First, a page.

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Tigerbook profile of Chris Murphy ’20, the Editor-in-Chief of The Daily Princetonian.

Photo Credit: Tigerbook

As of Tuesday, Oct. 8, profile photos are again available on Tigerbook after they were absent for a brief period beginning on Sept. 30.

Tigerbook, the online directory of University students, was created by Hansen Qian ’16, Ivo Crnkovic-Rubsamen ’15, and Rohan Sharma ’14 for their capstone project in COS 333: Advanced Programming Techniques. Tigerbook displays students’ names, email addresses, concentrations, residential colleges, and, in some cases, campus mailing addresses or phone numbers. As of Sept. 6, the University “restricted directory information about students” and prevented Tigerbook from hosting information on students’ dorm rooms, roommates, and hometowns.

The return of student photos to Tigerbook resulted from the temporary aggregation of student photos by developer George Kopf and is reflective of changes in student privacy policy.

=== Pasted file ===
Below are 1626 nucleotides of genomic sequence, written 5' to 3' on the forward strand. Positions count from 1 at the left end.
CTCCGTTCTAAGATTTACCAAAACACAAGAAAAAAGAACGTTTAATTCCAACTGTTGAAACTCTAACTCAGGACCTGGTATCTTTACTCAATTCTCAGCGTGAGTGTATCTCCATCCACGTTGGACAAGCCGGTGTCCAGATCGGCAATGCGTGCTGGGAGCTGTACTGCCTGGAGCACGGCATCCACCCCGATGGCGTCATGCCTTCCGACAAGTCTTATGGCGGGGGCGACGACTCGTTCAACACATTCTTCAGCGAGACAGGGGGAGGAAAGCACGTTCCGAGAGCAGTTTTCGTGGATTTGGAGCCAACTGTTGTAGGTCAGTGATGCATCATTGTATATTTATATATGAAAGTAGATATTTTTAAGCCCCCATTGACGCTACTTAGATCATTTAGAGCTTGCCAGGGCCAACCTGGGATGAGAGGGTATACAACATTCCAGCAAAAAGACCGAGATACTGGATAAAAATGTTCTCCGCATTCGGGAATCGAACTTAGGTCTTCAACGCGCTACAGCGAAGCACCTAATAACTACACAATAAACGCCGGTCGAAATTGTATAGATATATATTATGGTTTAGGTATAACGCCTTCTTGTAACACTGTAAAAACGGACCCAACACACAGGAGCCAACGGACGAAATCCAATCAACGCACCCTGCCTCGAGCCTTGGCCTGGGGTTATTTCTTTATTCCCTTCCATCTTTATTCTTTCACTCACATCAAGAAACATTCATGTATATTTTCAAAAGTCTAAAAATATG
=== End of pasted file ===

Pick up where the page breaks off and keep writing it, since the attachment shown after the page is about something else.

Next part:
Dr. Jérémie Lumbroso, the faculty member supervising the Tigerbook development team, explained that Tigerbook repackages information provided by the University. This student information was originally hosted by Roxen, a now-defunct “Wordpress-like platform.” Kopf’s temporary measures now allow students to see photos on Tigerbook, even as the Office of Information Technology transitions from Roxen to a new data hosting system.

“This change was part of broader, much-needed, and amazing work undertaken by OIT, under the direction of George Kopf,” Lumbroso previously wrote in an email statement to The Daily Princetonian. Lumbroso explained that Kopf’s work is making “student data more secure” by creating a dedicated, streamlined way to access or take down student information.

By hosting the photos on University systems, developers can update student data without delay. Hosting photos on a third-party platform like Roxen slowed the process of removing student photos from the University’s official database, Roxen, and Tigerbook.

Lumbroso explained that this change is essential to adhering to FERPA, federal student privacy regulations that mandate students have the ability to request immediate removal of their data from University servers.

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